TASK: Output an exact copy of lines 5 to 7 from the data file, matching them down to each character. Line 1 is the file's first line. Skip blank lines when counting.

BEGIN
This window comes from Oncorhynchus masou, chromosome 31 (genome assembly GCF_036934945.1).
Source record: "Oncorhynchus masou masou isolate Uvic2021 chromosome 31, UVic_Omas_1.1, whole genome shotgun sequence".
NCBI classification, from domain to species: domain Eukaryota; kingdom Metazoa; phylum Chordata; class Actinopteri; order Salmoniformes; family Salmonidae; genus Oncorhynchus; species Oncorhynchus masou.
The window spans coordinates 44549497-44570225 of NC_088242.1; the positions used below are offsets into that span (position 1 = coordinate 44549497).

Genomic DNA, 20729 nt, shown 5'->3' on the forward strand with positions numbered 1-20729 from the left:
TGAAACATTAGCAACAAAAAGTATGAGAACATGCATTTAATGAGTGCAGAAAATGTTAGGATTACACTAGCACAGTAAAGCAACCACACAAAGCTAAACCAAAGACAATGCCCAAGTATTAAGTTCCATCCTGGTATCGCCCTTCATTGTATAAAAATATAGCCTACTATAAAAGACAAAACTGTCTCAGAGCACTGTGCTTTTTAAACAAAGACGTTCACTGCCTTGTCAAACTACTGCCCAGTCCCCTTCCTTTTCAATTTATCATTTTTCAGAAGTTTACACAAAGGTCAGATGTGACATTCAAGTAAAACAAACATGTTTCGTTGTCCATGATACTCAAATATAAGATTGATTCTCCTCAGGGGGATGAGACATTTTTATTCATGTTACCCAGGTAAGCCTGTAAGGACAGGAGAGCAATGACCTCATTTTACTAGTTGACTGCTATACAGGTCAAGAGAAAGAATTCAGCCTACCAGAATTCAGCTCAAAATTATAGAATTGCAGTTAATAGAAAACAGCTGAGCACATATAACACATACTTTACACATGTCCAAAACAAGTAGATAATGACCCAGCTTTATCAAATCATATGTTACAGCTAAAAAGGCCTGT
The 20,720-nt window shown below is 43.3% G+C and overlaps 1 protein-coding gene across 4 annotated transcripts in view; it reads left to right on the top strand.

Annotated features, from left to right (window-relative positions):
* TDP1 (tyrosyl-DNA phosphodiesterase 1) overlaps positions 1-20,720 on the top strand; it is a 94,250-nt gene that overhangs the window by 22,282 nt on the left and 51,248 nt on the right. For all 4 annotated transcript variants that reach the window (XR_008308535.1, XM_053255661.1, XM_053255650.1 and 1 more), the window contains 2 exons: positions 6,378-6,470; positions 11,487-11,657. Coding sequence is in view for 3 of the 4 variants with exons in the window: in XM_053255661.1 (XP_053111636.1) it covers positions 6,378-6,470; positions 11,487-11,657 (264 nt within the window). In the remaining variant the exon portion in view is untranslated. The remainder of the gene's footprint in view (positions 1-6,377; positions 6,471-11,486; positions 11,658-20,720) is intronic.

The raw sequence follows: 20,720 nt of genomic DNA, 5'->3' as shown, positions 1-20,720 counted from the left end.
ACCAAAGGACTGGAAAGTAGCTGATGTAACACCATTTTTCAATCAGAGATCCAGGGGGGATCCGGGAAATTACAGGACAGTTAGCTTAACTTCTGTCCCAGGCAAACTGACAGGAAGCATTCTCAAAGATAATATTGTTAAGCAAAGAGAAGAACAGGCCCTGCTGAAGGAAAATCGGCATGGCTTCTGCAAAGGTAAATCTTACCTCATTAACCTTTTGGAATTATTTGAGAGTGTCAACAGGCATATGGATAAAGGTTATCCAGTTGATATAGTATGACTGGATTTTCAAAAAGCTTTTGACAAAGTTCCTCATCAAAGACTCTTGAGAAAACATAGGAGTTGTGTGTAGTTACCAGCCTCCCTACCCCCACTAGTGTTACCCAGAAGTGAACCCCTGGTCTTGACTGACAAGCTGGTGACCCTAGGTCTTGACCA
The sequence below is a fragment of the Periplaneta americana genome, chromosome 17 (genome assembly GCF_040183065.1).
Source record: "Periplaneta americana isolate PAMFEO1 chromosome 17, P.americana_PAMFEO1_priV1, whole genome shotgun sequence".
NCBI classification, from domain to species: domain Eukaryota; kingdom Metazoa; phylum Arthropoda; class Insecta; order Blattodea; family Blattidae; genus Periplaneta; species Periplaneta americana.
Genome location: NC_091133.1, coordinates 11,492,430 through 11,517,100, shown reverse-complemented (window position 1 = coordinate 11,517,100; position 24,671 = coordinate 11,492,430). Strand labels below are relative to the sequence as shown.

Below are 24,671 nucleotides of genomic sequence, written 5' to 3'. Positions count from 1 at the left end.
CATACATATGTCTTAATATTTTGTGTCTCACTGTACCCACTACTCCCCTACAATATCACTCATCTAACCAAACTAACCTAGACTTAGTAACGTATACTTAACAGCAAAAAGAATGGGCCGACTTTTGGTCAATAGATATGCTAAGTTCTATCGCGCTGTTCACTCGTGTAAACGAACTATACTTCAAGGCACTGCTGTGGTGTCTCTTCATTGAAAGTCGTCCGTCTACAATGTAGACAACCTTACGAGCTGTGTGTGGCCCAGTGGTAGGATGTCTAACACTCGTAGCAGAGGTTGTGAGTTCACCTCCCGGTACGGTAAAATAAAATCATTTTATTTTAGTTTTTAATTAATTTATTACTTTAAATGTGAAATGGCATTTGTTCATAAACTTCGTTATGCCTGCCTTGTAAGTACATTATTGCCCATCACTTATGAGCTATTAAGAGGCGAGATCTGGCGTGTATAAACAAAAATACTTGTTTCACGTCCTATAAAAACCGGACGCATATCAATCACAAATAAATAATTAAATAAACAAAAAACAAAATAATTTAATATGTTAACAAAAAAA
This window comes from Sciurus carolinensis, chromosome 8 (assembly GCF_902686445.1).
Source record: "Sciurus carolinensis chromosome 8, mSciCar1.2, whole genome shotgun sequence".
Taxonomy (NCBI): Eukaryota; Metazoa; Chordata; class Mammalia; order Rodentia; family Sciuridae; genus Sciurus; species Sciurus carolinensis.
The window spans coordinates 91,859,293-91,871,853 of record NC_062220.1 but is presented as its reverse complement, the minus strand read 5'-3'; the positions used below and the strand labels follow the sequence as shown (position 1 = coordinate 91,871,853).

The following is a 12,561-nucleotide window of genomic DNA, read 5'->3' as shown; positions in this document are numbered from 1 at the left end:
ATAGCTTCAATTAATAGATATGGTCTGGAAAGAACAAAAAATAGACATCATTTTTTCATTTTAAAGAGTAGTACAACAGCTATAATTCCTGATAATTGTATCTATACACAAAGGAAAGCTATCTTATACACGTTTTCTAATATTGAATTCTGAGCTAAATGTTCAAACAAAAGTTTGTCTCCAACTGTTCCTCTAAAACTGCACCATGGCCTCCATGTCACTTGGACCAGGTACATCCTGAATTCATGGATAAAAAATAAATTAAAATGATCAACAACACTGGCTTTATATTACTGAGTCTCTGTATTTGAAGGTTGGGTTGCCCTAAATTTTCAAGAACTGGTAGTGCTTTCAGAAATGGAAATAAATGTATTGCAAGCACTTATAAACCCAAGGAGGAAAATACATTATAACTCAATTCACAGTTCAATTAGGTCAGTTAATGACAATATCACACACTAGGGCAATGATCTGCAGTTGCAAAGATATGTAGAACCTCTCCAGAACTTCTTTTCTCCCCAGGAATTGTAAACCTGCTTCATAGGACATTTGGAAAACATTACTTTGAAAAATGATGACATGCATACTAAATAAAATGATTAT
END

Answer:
Genomic DNA, 20729 nt, shown 5'->3' on the forward strand with positions numbered 1-20729 from the left:
TGAAACATTAGCAACAAAAAGTATGAGAACATGCATTTAATGAGTGCAGAAAATGTTAGGATTACACTAGCACAGTAAAGCAACCACACAAAGCTAAACCAAAGACAATGCCCAAGTATTAAGTTCCATCCTGGTATCGCCCTTCATTGTATAAAAATATAGCCTACTATAAAAGACAAAACTGTCTCAGAGCACTGTGCTTTTTAAACAAAGACGTTCACTGCCTTGTCAAACTACTGCCCAGTCCCCTTCCTTTTCAATTTATCATTTTTCAGAAGTTTACACAAAGGTCAGATGTGACATTCAAGTAAAACAAACATGTTTCGTTGTCCATGATACTCAAATATAAGATTGATTCTCCTCAGGGGGATGAGACATTTTTATTCATGTTACCCAGGTAAGCCTGTAAGGACAGGAGAGCAATGACCTCATTTTACTAGTTGACTGCTATACAGGTCAAGAGAAAGAATTCAGCCTACCAGAATTCAGCTCAAAATTATAGAATTGCAGTTAATAGAAAACAGCTGAGCACATATAACACATACTTTACACATGTCCAAAACAAGTAGATAATGACCCAGCTTTATCAAATCATATGTTACAGCTAAAAAGGCCTGT
The 20,720-nt window shown below is 43.3% G+C and overlaps 1 protein-coding gene across 4 annotated transcripts in view; it reads left to right on the top strand.